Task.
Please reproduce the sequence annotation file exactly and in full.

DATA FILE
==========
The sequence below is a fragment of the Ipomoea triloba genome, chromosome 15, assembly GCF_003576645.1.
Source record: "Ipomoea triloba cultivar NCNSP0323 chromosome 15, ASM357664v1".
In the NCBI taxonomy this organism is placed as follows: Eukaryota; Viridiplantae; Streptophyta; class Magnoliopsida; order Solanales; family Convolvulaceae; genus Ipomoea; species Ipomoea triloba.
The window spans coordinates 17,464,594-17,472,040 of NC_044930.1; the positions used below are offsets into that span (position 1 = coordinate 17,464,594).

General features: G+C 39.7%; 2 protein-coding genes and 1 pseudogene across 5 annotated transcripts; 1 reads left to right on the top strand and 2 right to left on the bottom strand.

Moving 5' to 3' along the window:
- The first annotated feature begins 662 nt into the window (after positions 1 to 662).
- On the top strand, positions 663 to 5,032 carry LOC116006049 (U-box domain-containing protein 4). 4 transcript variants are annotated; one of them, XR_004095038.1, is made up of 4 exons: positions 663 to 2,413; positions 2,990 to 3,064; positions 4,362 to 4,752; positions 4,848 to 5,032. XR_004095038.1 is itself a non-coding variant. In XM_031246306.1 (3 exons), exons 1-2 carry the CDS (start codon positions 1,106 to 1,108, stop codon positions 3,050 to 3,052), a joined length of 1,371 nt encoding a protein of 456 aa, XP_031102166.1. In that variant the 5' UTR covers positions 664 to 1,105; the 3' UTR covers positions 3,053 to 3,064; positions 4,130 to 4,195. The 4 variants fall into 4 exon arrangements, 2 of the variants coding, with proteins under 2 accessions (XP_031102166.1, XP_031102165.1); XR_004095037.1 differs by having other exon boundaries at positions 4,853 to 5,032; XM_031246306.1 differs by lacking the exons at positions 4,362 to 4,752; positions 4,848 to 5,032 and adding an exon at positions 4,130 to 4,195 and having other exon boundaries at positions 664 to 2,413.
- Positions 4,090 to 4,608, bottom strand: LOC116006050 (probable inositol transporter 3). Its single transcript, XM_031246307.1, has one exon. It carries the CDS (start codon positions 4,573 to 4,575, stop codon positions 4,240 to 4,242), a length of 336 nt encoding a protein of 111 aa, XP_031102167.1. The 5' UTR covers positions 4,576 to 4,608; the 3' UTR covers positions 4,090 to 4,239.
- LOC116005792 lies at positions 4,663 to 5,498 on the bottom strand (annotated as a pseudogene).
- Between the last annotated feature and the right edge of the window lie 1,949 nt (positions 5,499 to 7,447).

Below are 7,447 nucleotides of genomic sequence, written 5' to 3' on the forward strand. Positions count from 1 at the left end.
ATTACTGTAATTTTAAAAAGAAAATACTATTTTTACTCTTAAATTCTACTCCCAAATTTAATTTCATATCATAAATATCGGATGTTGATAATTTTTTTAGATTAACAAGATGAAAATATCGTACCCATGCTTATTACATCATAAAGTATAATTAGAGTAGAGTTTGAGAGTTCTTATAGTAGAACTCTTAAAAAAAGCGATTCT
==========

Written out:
The sequence below is a fragment of the Ipomoea triloba genome, chromosome 15, assembly GCF_003576645.1.
Source record: "Ipomoea triloba cultivar NCNSP0323 chromosome 15, ASM357664v1".
In the NCBI taxonomy this organism is placed as follows: Eukaryota; Viridiplantae; Streptophyta; class Magnoliopsida; order Solanales; family Convolvulaceae; genus Ipomoea; species Ipomoea triloba.
The window spans coordinates 17,464,594-17,472,040 of NC_044930.1; the positions used below are offsets into that span (position 1 = coordinate 17,464,594).

General features: G+C 39.7%; 2 protein-coding genes and 1 pseudogene across 5 annotated transcripts; 1 reads left to right on the top strand and 2 right to left on the bottom strand.

Moving 5' to 3' along the window:
- The first annotated feature begins 662 nt into the window (after positions 1 to 662).
- On the top strand, positions 663 to 5,032 carry LOC116006049 (U-box domain-containing protein 4). 4 transcript variants are annotated; one of them, XR_004095038.1, is made up of 4 exons: positions 663 to 2,413; positions 2,990 to 3,064; positions 4,362 to 4,752; positions 4,848 to 5,032. XR_004095038.1 is itself a non-coding variant. In XM_031246306.1 (3 exons), exons 1-2 carry the CDS (start codon positions 1,106 to 1,108, stop codon positions 3,050 to 3,052), a joined length of 1,371 nt encoding a protein of 456 aa, XP_031102166.1. In that variant the 5' UTR covers positions 664 to 1,105; the 3' UTR covers positions 3,053 to 3,064; positions 4,130 to 4,195. The 4 variants fall into 4 exon arrangements, 2 of the variants coding, with proteins under 2 accessions (XP_031102166.1, XP_031102165.1); XR_004095037.1 differs by having other exon boundaries at positions 4,853 to 5,032; XM_031246306.1 differs by lacking the exons at positions 4,362 to 4,752; positions 4,848 to 5,032 and adding an exon at positions 4,130 to 4,195 and having other exon boundaries at positions 664 to 2,413.
- Positions 4,090 to 4,608, bottom strand: LOC116006050 (probable inositol transporter 3). Its single transcript, XM_031246307.1, has one exon. It carries the CDS (start codon positions 4,573 to 4,575, stop codon positions 4,240 to 4,242), a length of 336 nt encoding a protein of 111 aa, XP_031102167.1. The 5' UTR covers positions 4,576 to 4,608; the 3' UTR covers positions 4,090 to 4,239.
- LOC116005792 lies at positions 4,663 to 5,498 on the bottom strand (annotated as a pseudogene).
- Between the last annotated feature and the right edge of the window lie 1,949 nt (positions 5,499 to 7,447).

Below are 7,447 nucleotides of genomic sequence, written 5' to 3' on the forward strand. Positions count from 1 at the left end.
ATTACTGTAATTTTAAAAAGAAAATACTATTTTTACTCTTAAATTCTACTCCCAAATTTAATTTCATATCATAAATATCGGATGTTGATAATTTTTTTAGATTAACAAGATGAAAATATCGTACCCATGCTTATTACATCATAAAGTATAATTAGAGTAGAGTTTGAGAGTTCTTATAGTAGAACTCTTAAAAAAAGCGATTCT